ImmunityBio lays off some workers

When California-based ImmunityBio Inc. announced in January that it would take over the lease of Athenex’s $200 million state-funded pharmaceutical factory in Dunkirk, it expected to begin producing its Covid-19 at the facility by the end of 2022. Vaccine APIs.

Now that seems unlikely, as ImmunityBio recently laid off an undisclosed number of workers in Dunkirk and said the facility needs improvement.

“ImmunityBio remains committed to the Dunkirk, New York area and large manufacturing facility,” Chief Communications Officer Sarah Singleton said in a statement. “After an in-depth review, we have determined that the current facility in Dunkirk may take approximately 12-18 months for the facility to be used as intended.

“As a result, we will need fewer staff during construction,” she said. “However, dismissed employees may reapply when vacancies become available.”

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Chautauqua Industrial Development Authority chief executive Mark Geise said he had heard of nearly 40 layoffs. This is in line with a report by The Observer on Thursday, citing an unnamed employee.

Is California biotech leased for state's $200 million Dunkirk plant?

California-based ImmunityBio announced Tuesday that it has completed the acquisition of a lease for the state-funded Dunkirk manufacturing plant built for Athenex. Here’s what you should know in the coming months.

ImmunityBio, a clinical-stage biotechnology company, completed a $40 million acquisition in mid-February of a leasehold interest in a 409,000-square-foot facility in Dunkirk originally built for Buffalo-based Athenex Inc. The company, a founding biopharmaceutical company, is now considering delisting from the Nasdaq Stock Exchange.

The entrance to ImmunityBio, by billionaire biotech entrepreneur Dr. Patrick Soon-Shiong was welcomed by community officials earlier this year. They argue that the company’s arrival at least gives taxpayers a better chance of earning a return on their investment from the era of controversial New York economic development policies that opted to use public funds to build state-owned factories that would then be leased to future companies.

Geise said the news was frustrating, especially given all the delays while Athenex held the lease. But he remains optimistic about ImmunityBio, which he said has spent “considerable money” to prepare the plant and order equipment.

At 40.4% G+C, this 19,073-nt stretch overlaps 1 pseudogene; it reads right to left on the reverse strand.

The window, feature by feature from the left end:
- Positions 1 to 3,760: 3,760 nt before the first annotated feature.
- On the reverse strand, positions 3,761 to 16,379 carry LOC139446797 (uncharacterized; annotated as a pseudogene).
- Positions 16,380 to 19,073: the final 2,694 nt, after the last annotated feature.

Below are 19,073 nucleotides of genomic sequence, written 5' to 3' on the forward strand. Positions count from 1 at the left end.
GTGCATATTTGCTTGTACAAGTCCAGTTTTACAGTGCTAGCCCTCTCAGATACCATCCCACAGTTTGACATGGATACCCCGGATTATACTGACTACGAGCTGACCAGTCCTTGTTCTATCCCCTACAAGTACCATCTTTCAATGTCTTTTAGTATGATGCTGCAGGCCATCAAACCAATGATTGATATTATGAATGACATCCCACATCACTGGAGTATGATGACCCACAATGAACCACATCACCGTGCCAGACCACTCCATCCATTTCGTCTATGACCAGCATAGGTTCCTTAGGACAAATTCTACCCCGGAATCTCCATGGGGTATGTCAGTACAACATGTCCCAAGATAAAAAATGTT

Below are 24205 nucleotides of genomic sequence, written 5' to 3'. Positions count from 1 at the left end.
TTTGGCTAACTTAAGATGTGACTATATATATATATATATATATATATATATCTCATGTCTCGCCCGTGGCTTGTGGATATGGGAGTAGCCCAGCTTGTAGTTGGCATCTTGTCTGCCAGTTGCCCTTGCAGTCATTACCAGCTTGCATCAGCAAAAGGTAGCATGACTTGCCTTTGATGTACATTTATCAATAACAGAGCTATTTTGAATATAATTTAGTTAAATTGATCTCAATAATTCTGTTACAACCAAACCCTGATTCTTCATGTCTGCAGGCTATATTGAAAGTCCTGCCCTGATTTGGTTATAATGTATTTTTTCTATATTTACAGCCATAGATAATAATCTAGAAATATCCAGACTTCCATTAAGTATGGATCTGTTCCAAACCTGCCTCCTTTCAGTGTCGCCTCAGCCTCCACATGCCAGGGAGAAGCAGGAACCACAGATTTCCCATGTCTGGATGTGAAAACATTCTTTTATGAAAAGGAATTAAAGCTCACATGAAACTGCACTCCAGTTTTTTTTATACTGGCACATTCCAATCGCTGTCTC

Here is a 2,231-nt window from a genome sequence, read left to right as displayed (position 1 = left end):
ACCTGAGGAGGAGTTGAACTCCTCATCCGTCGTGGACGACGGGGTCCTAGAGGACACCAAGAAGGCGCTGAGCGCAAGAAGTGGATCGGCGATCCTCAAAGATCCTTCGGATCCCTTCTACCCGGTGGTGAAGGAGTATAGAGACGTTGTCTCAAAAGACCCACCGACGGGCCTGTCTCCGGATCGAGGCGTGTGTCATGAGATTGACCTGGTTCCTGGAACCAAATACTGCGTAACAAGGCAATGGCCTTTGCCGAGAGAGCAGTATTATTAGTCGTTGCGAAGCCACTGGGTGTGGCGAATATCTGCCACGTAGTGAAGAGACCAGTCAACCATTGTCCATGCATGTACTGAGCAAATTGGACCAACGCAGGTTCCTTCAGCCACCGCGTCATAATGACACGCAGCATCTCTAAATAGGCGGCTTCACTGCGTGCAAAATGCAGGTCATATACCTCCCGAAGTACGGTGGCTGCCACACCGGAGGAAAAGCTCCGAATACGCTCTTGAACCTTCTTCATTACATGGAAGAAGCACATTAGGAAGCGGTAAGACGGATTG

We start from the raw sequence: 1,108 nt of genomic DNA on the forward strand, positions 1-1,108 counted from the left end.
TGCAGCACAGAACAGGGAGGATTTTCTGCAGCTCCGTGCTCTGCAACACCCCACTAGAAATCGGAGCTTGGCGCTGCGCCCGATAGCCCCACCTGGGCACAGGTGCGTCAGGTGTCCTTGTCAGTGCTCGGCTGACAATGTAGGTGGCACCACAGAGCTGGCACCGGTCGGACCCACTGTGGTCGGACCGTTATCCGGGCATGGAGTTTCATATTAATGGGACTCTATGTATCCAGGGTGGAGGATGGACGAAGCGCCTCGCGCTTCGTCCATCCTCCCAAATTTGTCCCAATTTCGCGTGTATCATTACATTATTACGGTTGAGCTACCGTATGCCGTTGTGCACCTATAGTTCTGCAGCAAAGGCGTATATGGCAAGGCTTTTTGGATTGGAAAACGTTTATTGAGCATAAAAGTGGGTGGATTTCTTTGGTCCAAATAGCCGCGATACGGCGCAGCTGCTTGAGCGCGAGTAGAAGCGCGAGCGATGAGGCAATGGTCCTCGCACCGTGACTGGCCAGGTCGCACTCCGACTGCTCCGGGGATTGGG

“I still feel like they’ll deliver,” he said, “and in the long run, everything will be fine.”

'Our star factory': California biotech billionaire has big plans for state-funded Dunkirk pharma

Buffalo-based biopharmaceutical company Athenex has announced a deal that has a major impact on the state-funded $200 million drugmaker in Dunkirk.

In the transaction, ImmunityBio assumed Athenex’s recruitment and investment obligations in Dunkirk. That includes spending $1.52 billion on operating expenses during the initial 10-year lease period that began last October. ImmunityBio must also employ 450 people at the Dunkirk facility during the first five years of operation, including 300 during the first 2.5 years.

When the deal closed in February, more than 50 Athenex employees joined ImmunityBio, and the company plans to hire more workers.

For ImmunityBio, the Dunkirk facility is its largest manufacturing facility. As of this year, the plan is for ImmunityBio to also provide Athenex with contract manufacturing space at its Dunkirk facility.

Listed ImmunityBio has secured hundreds of millions of dollars in financing from its executive chairman Soon-Shiong to advance the development of its various drug candidates. By the nature of the business, ImmunityBio has a history of operating losses, with an operating loss of $175.5 million for the first six months of 2022, compared to $172 million a year earlier.

Jon Harris can be reached at 716-849-3482 or him on twitter @ByJonHarris.

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